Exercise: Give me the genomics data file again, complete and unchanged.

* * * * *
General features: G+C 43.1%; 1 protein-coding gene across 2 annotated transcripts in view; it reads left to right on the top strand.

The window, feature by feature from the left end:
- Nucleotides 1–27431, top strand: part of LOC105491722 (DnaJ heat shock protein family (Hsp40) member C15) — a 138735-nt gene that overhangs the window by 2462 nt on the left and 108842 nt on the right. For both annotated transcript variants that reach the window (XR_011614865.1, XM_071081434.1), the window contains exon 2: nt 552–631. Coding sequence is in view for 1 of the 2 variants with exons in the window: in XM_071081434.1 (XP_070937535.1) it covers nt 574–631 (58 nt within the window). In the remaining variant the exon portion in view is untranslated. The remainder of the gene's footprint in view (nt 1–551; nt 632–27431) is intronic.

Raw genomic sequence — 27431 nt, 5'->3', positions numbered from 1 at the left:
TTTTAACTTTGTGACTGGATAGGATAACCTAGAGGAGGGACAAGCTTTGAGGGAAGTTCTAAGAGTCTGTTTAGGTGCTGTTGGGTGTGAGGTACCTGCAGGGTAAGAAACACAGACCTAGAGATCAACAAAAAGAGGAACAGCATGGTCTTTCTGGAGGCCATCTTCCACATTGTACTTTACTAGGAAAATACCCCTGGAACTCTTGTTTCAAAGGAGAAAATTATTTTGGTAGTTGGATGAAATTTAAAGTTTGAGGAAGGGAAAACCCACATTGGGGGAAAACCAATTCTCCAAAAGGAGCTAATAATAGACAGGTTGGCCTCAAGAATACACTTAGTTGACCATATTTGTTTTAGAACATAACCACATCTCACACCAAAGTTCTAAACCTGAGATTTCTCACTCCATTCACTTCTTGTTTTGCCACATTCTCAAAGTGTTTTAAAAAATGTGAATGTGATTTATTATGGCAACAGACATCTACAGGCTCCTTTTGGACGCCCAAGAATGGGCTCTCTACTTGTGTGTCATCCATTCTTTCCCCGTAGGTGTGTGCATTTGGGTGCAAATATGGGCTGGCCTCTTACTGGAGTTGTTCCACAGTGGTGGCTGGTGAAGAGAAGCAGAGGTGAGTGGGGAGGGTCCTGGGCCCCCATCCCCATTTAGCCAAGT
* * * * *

General features: G+C 43.1%; 1 protein-coding gene across 2 annotated transcripts in view; it reads left to right on the top strand.

The window, feature by feature from the left end:
- Nucleotides 1–27431, top strand: part of LOC105491722 (DnaJ heat shock protein family (Hsp40) member C15) — a 138735-nt gene that overhangs the window by 2462 nt on the left and 108842 nt on the right. For both annotated transcript variants that reach the window (XR_011614865.1, XM_071081434.1), the window contains exon 2: nt 552–631. Coding sequence is in view for 1 of the 2 variants with exons in the window: in XM_071081434.1 (XP_070937535.1) it covers nt 574–631 (58 nt within the window). In the remaining variant the exon portion in view is untranslated. The remainder of the gene's footprint in view (nt 1–551; nt 632–27431) is intronic.

Raw genomic sequence — 27431 nt, 5'->3', positions numbered from 1 at the left:
TTTTAACTTTGTGACTGGATAGGATAACCTAGAGGAGGGACAAGCTTTGAGGGAAGTTCTAAGAGTCTGTTTAGGTGCTGTTGGGTGTGAGGTACCTGCAGGGTAAGAAACACAGACCTAGAGATCAACAAAAAGAGGAACAGCATGGTCTTTCTGGAGGCCATCTTCCACATTGTACTTTACTAGGAAAATACCCCTGGAACTCTTGTTTCAAAGGAGAAAATTATTTTGGTAGTTGGATGAAATTTAAAGTTTGAGGAAGGGAAAACCCACATTGGGGGAAAACCAATTCTCCAAAAGGAGCTAATAATAGACAGGTTGGCCTCAAGAATACACTTAGTTGACCATATTTGTTTTAGAACATAACCACATCTCACACCAAAGTTCTAAACCTGAGATTTCTCACTCCATTCACTTCTTGTTTTGCCACATTCTCAAAGTGTTTTAAAAAATGTGAATGTGATTTATTATGGCAACAGACATCTACAGGCTCCTTTTGGACGCCCAAGAATGGGCTCTCTACTTGTGTGTCATCCATTCTTTCCCCGTAGGTGTGTGCATTTGGGTGCAAATATGGGCTGGCCTCTTACTGGAGTTGTTCCACAGTGGTGGCTGGTGAAGAGAAGCAGAGGTGAGTGGGGAGGGTCCTGGGCCCCCATCCCCATTTAGCCAAGT